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Archive for Thursday, April 12, 2007

Forever’ stamps go on sale today

April 12, 2007

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Lawrence stamp collectors or anyone who wants to save money later on postage will get a chance to buy the "forever" stamp today.

The stamp, which has an image of the Liberty Bell, will sell for 41 cents and will remain valid for first-class postage regardless of future rate increases.

In Lawrence and nationwide, forever stamps will be sold in booklets of 20.

The current 39-cent price for first-class mail will increase to 41 cents May 14, although forever stamps could be used earlier.

Postal officials, however, acknowledge that most people will save the new stamps for use the next time the postage price increases because of their infinite validity.

"I would anticipate, across the nation, people would buy a lot of (forever) stamps in bulk for that reason," said Michael O. Behrend, manager of customer service at the Lawrence post office, 645 Vt.

Comments

Ragingbear 7 years, 8 months ago

Well, forever is a subjective term for the government. In this case, I would fathom that it means "until we raise the price twice.".

I still got 2 cent stamps from the last increase.

mom_of_three 7 years, 8 months ago

So how is the forever stamp supposed to help the post office, which increases the price of stamps because of their increased cost? I would see the value for the post office if the new value of the forever stamp would be a little higher, say .45 or even .50. Those amounts seem high, but I remember when I was a kid, stamps were .08 or .10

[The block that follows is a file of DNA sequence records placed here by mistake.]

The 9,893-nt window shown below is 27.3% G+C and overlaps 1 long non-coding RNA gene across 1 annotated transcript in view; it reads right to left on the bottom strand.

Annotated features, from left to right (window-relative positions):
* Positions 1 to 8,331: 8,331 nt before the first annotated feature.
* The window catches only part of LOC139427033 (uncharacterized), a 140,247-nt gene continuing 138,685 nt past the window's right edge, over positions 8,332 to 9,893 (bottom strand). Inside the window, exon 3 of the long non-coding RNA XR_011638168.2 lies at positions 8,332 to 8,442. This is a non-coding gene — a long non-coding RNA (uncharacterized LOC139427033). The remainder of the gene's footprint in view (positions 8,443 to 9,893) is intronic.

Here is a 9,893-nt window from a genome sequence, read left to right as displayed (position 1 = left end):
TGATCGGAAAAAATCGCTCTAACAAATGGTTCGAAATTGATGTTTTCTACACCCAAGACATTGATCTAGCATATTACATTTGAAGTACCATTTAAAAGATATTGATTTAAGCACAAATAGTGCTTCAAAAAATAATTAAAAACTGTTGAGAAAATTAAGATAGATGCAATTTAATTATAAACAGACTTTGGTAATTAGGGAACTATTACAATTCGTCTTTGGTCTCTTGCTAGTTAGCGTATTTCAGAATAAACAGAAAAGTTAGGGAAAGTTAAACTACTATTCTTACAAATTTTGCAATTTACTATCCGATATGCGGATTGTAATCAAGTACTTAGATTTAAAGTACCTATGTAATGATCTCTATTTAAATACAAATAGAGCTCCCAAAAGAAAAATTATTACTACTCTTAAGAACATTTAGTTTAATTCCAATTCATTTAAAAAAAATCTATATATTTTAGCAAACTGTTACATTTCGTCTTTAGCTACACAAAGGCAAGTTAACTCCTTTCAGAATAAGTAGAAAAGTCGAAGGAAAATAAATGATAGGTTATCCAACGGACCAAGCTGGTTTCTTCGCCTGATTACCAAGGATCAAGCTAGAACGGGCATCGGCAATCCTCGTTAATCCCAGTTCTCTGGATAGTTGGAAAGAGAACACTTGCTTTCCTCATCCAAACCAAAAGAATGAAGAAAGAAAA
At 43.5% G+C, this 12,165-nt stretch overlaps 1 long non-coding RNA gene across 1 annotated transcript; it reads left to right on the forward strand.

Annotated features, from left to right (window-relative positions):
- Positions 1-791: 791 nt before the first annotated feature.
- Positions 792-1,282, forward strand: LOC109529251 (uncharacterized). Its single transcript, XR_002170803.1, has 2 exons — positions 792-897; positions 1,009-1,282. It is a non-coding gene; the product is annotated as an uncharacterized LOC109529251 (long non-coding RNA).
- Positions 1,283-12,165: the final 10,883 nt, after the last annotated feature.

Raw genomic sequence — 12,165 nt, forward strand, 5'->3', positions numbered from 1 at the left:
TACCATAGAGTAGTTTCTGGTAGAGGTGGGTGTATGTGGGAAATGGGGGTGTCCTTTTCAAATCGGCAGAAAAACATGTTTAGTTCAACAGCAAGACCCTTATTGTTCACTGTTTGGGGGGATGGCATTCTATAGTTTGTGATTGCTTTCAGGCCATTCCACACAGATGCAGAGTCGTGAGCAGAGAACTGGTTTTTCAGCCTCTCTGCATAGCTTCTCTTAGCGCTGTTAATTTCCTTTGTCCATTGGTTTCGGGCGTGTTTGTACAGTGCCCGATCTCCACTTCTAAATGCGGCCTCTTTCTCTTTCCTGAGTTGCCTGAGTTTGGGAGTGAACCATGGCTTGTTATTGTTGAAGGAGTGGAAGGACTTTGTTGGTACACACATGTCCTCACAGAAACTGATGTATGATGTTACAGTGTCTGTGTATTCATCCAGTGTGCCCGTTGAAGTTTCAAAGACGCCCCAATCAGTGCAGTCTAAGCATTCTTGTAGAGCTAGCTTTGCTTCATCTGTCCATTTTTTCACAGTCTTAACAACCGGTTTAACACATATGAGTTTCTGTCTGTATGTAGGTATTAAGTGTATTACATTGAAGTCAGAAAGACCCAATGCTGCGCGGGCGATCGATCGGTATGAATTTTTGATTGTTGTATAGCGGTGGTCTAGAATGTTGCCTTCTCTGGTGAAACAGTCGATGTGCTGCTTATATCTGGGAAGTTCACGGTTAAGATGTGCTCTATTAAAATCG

average 7 years, 8 months ago

Well, an old unused stamp is basically an interest-free loan to the USPS. I occasionally buy a lot of old unused stamps to mail interesting packages. A five cent stamp from the 60s has netted them well over a dollar of interest or interest they didn't have to pay.

On the other hand, printing and selling a lot of two-cent makeup stamps costs money.

The hope is that people buy a lot of these and don't use them immediately. While the forever stamp pays a little "interest", in that it keeps up with the inflation of stamp prices, it is still a better rate to the USPS than they'd get on the market.

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